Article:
Sweating The Small Stuff

The Shortest Eyes

These eyes may be small on stature, but they get the job done...

The hero of this 1972 Hanna Barbera cartoon for kids was a towering one inch high. Suffice it to say Inch's height was played for laughs...

  • Mongo by George Chesboro

The best known short eye, Mongo is a former circus dwarf turned professor of criminology and sometime investigator who has appeared in a long-running series that manages to straddle the boundaries of supernatural and detective fiction.

One of the shortest (three-foot-two) and certainly one of the earliest attempta to create a mystery story featuring "a little person as a protagonist," Big John appeared in 1956.

The ill-tempered hero of Comedy Central's Knee High P.I., which promises "49 inches of hot private dick action!" Oh, the hilarity.

Another dwarf who, with his partner, regular-sized Frank Hogan, appeared in the well-received 1972 television movie, Goodnight My Love.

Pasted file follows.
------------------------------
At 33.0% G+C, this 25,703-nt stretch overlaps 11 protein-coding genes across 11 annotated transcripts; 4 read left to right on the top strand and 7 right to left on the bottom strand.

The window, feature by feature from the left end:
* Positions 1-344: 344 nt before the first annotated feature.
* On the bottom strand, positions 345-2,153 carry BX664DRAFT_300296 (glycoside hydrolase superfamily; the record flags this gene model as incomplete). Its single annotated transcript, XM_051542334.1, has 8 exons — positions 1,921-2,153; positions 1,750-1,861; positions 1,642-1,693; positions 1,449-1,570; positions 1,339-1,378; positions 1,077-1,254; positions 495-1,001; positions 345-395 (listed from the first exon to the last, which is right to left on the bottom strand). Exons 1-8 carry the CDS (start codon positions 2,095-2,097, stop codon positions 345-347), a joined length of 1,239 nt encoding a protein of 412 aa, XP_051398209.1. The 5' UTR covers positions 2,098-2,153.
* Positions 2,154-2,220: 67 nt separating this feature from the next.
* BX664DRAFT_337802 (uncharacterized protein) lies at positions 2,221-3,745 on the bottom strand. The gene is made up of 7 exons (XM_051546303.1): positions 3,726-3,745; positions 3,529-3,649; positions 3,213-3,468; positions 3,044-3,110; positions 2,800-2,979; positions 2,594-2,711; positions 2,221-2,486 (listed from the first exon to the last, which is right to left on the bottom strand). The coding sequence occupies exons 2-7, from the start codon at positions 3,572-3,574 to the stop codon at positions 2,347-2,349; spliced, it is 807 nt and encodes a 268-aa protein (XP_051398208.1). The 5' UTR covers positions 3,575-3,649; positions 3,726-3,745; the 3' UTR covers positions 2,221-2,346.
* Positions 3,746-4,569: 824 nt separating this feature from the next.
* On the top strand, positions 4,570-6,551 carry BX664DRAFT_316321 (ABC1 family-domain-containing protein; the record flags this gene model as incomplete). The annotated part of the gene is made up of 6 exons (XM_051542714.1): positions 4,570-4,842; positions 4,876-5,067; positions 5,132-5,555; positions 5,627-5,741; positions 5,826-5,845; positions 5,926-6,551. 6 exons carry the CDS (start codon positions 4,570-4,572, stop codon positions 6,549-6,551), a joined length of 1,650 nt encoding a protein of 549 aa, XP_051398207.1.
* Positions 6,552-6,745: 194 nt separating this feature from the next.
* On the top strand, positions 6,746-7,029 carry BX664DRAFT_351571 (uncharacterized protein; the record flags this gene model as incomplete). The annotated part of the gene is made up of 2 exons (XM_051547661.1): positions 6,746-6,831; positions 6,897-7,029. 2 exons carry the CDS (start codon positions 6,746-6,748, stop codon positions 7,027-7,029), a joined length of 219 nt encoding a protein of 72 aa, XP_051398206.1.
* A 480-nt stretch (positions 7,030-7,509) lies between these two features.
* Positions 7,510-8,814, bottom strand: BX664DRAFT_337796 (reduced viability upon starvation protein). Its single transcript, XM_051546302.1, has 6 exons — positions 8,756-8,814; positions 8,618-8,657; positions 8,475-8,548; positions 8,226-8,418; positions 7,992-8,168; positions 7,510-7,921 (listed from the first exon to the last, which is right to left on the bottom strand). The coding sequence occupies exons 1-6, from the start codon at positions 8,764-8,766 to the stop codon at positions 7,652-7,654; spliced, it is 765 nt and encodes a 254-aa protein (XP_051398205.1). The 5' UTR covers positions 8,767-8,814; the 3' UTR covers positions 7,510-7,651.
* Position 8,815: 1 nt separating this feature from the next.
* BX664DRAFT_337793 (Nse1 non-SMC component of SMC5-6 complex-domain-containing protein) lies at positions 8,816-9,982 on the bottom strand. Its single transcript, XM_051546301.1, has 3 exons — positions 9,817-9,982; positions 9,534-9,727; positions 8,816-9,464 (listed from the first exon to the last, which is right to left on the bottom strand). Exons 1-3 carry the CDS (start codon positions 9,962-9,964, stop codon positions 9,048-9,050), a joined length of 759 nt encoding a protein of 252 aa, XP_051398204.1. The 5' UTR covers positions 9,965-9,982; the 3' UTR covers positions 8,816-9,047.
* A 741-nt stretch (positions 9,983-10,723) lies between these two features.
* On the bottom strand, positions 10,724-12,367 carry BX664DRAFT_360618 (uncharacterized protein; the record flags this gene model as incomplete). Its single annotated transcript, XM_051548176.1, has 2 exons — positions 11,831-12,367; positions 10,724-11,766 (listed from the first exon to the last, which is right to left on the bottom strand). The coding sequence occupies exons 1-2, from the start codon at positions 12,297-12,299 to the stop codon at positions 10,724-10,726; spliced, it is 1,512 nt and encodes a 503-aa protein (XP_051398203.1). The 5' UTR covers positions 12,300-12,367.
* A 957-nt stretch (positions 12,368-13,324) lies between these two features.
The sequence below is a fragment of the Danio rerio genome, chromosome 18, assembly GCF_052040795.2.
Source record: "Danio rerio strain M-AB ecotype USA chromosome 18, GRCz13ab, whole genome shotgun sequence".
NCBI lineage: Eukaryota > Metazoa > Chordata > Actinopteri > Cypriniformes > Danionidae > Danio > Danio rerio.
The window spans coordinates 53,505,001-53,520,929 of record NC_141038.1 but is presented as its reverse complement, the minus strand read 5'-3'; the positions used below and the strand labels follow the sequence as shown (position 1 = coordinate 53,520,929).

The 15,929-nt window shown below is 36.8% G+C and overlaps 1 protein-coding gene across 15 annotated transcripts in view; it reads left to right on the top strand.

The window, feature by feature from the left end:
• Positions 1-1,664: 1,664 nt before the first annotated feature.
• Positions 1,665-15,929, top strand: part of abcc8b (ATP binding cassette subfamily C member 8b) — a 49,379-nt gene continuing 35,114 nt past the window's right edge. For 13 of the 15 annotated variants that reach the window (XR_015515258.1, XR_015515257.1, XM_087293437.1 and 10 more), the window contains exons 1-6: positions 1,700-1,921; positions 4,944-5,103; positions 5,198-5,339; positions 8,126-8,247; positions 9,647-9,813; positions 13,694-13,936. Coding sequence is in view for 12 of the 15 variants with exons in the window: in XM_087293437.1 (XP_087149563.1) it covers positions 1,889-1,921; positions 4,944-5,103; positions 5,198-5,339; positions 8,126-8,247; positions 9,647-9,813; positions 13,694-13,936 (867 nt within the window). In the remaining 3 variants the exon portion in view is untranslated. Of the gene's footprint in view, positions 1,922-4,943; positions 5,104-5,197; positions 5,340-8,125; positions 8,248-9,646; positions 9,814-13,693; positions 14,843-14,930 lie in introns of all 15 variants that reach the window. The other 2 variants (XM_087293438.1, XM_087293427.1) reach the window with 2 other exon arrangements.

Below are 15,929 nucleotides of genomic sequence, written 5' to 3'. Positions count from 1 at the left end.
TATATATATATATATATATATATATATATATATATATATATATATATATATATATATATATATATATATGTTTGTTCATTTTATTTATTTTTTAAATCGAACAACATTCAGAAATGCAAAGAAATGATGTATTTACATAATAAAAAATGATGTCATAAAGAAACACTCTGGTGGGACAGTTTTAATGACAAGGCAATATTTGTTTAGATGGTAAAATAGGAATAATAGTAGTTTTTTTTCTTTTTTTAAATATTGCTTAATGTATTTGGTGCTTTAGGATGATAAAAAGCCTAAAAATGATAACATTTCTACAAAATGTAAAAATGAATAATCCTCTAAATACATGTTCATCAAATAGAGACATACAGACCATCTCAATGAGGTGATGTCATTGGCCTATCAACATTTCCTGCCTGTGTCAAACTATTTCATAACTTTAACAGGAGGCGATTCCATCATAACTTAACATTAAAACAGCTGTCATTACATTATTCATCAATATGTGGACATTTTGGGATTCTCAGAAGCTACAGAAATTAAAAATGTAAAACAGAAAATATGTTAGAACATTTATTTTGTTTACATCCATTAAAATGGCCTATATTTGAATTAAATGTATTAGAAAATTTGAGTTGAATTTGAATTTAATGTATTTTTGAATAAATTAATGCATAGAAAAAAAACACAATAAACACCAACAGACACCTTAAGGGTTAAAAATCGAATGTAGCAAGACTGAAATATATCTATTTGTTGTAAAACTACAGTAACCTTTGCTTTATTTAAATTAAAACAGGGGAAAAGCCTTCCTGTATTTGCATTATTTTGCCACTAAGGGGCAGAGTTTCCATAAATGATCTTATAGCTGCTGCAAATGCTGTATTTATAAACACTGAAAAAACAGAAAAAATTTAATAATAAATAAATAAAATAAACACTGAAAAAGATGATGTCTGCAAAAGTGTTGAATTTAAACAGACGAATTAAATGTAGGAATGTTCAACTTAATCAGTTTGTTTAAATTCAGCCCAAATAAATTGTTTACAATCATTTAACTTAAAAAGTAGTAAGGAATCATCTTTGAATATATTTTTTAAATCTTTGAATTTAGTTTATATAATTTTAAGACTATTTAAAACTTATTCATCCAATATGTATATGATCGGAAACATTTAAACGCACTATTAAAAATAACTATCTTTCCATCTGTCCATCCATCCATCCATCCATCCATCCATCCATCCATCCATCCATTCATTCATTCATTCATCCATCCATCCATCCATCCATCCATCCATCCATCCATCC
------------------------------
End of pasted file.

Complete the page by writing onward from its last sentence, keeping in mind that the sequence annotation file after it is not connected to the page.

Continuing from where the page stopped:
A refreshing change. He's not an inch-high cartoon or a dwarf. He's just short, measuring a mere 5'1", but he sure gets around. He appeared in four zany novels in the sixties. Recommended if you like Prather's Shell Scott.

  • Ben Bryn by Russell Gray (Bruno Fischer)

A childhood bout with polio left this pulp eye with a pair of whithered and almost useless legs. But that didn't stop the 5'2" gumshoe from developing an extremely powerful upper torso, grim determination and a razor-sharp mind. Oh, and a little bit of sensitivity when confronted by tall women. Played more for pathos than laughs.

List compiled by Kevin Burton Smith. Further additions welcome.

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